Support for Israel has historically been strong in Hollywood; the founding of the country in 1948 was greeted with a jubilant celebration at the Hollywood Bowl, as was its victory in 1967's Six-Day War. In the wake of the devastating Hamas raids, with more than 1,400 Israeli citizens killed and more than 200 others taken hostage, including young children and elderly women, many in the industry were quick to condemn the violence.
On Oct. 12, more than 700 celebrities and industry leaders, including Gal Gadot, Bryan Lourd, Jamie Lee Curtis and Ryan Murphy, signed an open letter calling Hamas' actions "evil" and "barbaric." The Directors Guild of America and the Screen Actors Guild issued similar statements.
The writers guild, however, put out no such message, with WGA West President Meredith Stiehm explaining in an email to members that its board found "consensus out of reach" on how to respond to such a contentious issue.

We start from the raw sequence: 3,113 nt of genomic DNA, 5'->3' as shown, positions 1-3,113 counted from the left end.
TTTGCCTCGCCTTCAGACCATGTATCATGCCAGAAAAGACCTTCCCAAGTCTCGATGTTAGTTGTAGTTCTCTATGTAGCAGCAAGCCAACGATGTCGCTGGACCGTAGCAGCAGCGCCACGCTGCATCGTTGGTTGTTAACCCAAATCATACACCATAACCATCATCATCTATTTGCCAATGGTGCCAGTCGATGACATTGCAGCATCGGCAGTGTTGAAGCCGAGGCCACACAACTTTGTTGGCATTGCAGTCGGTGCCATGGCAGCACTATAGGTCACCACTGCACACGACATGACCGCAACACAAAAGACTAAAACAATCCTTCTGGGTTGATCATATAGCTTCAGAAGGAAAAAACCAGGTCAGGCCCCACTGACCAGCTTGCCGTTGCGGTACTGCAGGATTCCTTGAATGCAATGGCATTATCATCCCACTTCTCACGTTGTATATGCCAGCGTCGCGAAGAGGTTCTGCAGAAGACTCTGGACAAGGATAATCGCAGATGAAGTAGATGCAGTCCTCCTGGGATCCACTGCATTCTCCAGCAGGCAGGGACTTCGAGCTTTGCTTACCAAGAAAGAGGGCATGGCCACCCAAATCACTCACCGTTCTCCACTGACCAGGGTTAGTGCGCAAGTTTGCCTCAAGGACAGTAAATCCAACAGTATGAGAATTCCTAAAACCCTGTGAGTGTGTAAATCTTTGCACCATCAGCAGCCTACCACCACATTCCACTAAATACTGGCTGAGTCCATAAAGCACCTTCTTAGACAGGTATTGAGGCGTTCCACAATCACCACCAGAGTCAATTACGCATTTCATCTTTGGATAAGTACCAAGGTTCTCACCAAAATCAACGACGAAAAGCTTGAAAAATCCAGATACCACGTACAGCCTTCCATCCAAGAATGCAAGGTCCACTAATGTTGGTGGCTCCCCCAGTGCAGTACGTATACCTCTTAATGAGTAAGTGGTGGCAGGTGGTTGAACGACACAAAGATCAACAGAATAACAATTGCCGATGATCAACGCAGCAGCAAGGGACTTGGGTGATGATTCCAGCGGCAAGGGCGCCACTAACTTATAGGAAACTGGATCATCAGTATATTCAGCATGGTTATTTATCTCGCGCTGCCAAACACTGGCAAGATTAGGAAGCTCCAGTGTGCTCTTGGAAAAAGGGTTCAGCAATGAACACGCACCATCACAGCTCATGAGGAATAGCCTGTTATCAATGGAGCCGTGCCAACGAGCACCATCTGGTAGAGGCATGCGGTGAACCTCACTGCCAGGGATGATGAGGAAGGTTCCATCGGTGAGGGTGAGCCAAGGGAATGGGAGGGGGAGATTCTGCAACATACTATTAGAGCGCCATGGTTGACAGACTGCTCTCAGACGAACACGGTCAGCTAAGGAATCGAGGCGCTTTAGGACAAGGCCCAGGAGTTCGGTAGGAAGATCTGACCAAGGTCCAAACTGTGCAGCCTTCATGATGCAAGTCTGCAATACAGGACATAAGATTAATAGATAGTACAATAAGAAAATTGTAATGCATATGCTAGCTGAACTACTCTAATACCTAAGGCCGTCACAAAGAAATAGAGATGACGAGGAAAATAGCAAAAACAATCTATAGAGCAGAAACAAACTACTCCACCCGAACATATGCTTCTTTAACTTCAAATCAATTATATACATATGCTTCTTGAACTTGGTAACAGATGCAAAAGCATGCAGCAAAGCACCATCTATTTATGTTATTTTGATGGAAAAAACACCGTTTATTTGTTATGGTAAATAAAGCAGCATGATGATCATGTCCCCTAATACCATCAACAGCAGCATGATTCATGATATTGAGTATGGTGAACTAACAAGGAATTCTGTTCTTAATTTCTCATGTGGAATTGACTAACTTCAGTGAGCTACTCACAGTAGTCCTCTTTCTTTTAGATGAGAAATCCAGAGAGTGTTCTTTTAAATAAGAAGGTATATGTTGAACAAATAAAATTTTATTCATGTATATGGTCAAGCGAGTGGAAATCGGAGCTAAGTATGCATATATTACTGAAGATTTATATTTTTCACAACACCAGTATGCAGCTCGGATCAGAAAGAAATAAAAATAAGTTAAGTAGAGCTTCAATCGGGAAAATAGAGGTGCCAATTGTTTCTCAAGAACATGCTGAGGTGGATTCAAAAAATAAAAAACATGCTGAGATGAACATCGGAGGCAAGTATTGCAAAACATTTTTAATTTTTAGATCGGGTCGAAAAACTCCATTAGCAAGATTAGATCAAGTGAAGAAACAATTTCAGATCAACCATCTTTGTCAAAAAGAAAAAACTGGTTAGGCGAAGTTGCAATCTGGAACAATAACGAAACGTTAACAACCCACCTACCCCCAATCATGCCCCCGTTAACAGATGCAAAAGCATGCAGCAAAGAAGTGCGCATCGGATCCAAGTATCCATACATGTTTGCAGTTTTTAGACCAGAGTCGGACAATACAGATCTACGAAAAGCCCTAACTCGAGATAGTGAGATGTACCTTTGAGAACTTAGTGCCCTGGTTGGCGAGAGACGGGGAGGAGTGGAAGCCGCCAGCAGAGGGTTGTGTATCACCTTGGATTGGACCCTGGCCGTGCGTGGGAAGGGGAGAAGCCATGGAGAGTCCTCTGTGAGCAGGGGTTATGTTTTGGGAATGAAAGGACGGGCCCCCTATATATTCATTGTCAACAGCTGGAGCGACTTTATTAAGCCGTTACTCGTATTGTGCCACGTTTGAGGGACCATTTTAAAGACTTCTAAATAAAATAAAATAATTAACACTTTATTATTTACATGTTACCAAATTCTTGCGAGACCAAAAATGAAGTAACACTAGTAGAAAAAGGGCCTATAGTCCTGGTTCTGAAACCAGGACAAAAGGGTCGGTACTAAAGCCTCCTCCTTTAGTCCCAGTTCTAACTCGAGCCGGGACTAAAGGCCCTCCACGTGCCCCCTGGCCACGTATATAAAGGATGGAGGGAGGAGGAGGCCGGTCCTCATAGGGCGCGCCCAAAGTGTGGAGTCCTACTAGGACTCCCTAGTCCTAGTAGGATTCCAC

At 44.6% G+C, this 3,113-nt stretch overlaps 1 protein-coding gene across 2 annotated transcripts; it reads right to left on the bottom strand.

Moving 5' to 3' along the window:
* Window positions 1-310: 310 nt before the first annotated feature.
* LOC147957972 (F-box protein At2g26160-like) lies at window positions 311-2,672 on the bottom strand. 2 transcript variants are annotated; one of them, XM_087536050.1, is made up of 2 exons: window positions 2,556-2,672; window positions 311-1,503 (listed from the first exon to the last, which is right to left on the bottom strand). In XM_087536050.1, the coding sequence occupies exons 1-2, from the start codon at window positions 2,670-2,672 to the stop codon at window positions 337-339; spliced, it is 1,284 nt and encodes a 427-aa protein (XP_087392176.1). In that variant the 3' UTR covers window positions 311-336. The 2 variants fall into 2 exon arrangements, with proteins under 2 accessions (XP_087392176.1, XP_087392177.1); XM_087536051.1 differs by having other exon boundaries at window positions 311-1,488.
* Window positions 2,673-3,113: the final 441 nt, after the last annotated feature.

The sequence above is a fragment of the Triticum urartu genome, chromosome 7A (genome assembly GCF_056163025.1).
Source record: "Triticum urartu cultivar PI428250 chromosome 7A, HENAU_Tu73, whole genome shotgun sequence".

Outraged by the union's silence, on Oct. 15 more than 300 writers including luminaries like Eric Roth, Matthew Weiner, Jenji Kohan and Amy Sherman-Palladino, signed an open letter, pointing out that the union had weighed in publicly on other causes, such as the #MeToo movement and Black Lives Matter.
"The conflict between Israel and the Palestinian people is complex and full of nuance, but the crimes committed on October 7th were simple and cruel," the letter reads, in part. "If we cannot stand up to call it what it is — a monstrous act of barbarity — then we have lost the plot."
Marc Guggenheim, a showrunner who signed the letter, said he decided to withhold his dues from the WGA in protest. "As a 23-year member, I've never been so disappointed in the guild," Guggenheim said. "Honestly, that's shameful. If you can't reach a consensus on condemning terrorism then what could you possibly reach consensus on?"
Screenwriter Dan Gordon, who served in the Israeli military during 1973's Yom Kippur War and has written such films as "Wyatt Earp" and "The Hurricane," said Tuesday that he will resign his membership in WGA West and give up his voting rights in the union.